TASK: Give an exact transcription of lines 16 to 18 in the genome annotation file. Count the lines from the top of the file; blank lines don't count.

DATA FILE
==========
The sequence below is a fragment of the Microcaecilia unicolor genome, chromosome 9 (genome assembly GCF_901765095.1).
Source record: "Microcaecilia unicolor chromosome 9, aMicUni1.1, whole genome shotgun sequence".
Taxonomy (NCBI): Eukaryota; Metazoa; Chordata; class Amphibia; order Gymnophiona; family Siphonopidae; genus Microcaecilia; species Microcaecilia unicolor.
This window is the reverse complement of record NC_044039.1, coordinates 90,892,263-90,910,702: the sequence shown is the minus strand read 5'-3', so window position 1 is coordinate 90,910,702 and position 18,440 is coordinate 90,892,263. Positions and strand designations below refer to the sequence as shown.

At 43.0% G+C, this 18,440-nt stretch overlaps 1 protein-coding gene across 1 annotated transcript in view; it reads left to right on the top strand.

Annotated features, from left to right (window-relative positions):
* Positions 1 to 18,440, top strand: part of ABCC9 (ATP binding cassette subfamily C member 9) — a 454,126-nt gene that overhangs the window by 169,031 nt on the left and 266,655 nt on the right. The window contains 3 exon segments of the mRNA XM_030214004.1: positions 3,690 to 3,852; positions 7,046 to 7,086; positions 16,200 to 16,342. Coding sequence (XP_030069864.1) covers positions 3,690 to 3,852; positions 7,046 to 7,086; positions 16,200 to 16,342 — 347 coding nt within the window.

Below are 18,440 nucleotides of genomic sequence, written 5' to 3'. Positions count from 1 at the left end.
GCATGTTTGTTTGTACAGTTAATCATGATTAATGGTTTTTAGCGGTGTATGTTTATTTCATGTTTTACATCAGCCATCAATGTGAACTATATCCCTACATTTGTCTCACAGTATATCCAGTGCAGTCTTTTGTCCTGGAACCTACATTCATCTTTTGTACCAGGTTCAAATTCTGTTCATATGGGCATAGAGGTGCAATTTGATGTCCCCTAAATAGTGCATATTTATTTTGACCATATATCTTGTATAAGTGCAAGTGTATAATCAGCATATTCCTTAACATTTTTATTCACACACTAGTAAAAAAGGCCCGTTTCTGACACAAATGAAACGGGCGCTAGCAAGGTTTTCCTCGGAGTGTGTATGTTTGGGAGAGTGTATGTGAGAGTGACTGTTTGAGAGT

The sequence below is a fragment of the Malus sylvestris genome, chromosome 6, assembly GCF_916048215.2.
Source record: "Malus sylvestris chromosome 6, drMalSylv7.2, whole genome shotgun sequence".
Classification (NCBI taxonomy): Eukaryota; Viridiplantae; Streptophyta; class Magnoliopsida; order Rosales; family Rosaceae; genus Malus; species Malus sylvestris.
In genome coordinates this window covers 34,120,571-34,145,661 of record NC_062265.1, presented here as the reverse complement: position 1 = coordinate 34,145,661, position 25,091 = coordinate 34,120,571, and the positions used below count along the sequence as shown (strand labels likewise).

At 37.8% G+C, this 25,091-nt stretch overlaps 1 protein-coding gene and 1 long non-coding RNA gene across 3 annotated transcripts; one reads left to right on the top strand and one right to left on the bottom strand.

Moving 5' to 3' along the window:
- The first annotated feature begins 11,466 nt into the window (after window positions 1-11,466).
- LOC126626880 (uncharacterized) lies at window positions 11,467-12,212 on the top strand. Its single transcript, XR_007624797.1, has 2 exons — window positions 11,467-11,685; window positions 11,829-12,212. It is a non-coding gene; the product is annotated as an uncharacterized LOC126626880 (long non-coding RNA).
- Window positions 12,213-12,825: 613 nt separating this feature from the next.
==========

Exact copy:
- The first annotated feature begins 11,466 nt into the window (after window positions 1-11,466).
- LOC126626880 (uncharacterized) lies at window positions 11,467-12,212 on the top strand. Its single transcript, XR_007624797.1, has 2 exons — window positions 11,467-11,685; window positions 11,829-12,212. It is a non-coding gene; the product is annotated as an uncharacterized LOC126626880 (long non-coding RNA).
- Window positions 12,213-12,825: 613 nt separating this feature from the next.